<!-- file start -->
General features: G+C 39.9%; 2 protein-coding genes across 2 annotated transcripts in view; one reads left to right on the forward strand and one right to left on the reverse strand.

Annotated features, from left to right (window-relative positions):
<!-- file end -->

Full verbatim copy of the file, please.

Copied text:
General features: G+C 39.9%; 2 protein-coding genes across 2 annotated transcripts in view; one reads left to right on the forward strand and one right to left on the reverse strand.

Annotated features, from left to right (window-relative positions):